This paper examines the relationship between mining, memory and environmental suffering on the Bolivian Altiplano (Andean plateau). Mining activity has had a long and well documented role in transforming landscapes throughout the Andean region, and Bolivia provides some of South America's starkest examples of mine-related water and soil contamination. In Bolivia, mining is publicly memorialised as central to the collective national experience, and public murals and monuments help construct a national identity as a país minero (mining country). Memory is similarly important, though less public, for populations impacted by mine-related pollution and their demands for remediation and reparation. In discussing these conditions, residents of the region draw on memories of past landscapes and waterscapes, which they often represent as verdant and bountiful. Such memory narratives are less important for what they tell us about the former landscapes – which were likely less pristine than reported – than what they tell us about contemporary conditions. Drawing on ethnographic research, I argue that memory – as represented in stories told about past experience – necessarily requires selective remembering and selective forgetting, and may function as a political and ideological resource in its own right. In this sense, memory can be mobilised in various forms and at a range of scales, from the individual to the national. As a representation of the past, memory is always also a representation of the present, and a reflection of contemporary realities, which in turn informs political demands. The paper ends by considering the potential and limitations of memory as a conceptual tool for envisioning environmentally just futures.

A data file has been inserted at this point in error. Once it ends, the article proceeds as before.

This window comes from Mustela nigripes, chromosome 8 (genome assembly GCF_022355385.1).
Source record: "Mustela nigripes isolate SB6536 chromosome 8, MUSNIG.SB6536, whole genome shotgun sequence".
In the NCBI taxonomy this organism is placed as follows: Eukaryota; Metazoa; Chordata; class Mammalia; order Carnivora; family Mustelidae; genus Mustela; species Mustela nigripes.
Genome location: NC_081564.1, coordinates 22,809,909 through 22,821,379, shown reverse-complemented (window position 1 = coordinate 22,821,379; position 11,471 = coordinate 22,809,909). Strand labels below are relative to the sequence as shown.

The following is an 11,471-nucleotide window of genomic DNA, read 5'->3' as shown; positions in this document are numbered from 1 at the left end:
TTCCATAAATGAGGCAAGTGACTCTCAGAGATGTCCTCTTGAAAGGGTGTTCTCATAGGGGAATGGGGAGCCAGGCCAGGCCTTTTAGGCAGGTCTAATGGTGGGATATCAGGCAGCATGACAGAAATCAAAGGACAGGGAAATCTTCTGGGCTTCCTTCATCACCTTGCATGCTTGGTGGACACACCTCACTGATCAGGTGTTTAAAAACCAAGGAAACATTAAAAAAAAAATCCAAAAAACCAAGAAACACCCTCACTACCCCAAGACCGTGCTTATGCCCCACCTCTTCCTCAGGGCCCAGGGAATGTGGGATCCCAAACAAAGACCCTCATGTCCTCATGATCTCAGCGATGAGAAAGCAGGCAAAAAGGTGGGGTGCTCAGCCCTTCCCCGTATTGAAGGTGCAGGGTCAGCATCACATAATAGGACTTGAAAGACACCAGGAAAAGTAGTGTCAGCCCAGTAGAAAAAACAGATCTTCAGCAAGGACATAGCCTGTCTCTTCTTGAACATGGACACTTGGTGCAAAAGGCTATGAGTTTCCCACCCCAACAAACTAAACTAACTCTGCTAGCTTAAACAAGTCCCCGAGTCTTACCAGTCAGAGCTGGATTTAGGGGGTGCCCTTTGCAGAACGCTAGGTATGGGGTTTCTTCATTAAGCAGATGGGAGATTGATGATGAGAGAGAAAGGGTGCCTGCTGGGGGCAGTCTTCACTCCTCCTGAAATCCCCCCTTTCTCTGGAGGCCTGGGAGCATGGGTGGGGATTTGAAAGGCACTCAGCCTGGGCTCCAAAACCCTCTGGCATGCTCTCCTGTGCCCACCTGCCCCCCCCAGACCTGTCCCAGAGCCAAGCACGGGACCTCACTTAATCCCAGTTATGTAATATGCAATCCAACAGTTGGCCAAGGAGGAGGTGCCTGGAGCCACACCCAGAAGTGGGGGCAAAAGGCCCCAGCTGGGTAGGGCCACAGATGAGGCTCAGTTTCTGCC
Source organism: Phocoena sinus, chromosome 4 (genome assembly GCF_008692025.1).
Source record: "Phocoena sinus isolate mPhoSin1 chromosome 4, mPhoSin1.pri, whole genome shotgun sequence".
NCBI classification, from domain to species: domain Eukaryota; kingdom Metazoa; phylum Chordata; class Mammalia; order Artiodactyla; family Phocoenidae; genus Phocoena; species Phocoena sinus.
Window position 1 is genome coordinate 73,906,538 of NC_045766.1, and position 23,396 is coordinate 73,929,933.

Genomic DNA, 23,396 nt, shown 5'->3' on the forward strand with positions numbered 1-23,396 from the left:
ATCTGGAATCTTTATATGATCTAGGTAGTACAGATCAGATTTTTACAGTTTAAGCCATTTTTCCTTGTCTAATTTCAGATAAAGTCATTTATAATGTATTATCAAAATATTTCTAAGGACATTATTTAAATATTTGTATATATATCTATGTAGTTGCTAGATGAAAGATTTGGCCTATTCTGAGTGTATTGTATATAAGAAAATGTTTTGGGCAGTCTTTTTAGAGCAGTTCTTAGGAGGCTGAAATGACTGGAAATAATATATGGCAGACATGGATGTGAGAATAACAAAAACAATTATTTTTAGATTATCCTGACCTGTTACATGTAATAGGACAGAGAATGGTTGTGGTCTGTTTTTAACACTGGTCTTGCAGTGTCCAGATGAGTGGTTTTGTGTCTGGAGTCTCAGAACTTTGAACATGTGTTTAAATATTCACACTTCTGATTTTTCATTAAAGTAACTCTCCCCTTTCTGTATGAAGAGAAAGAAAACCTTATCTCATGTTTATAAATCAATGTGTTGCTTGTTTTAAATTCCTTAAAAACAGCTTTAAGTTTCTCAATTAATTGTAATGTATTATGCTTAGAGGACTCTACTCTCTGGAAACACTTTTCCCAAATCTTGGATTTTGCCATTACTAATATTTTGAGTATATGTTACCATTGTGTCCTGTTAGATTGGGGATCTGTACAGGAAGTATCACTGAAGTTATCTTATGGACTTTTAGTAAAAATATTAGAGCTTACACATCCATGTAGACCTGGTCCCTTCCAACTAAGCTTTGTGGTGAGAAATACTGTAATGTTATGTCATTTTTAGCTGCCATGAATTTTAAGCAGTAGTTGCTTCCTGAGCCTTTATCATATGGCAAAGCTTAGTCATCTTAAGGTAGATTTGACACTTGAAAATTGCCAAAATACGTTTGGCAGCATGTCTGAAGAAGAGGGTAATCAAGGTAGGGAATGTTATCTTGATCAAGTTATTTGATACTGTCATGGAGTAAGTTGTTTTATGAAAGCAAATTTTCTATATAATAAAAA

- environmental justice
- water contamination
ASJC Scopus subject areas
- Geography, Planning and Development
- Earth-Surface Processes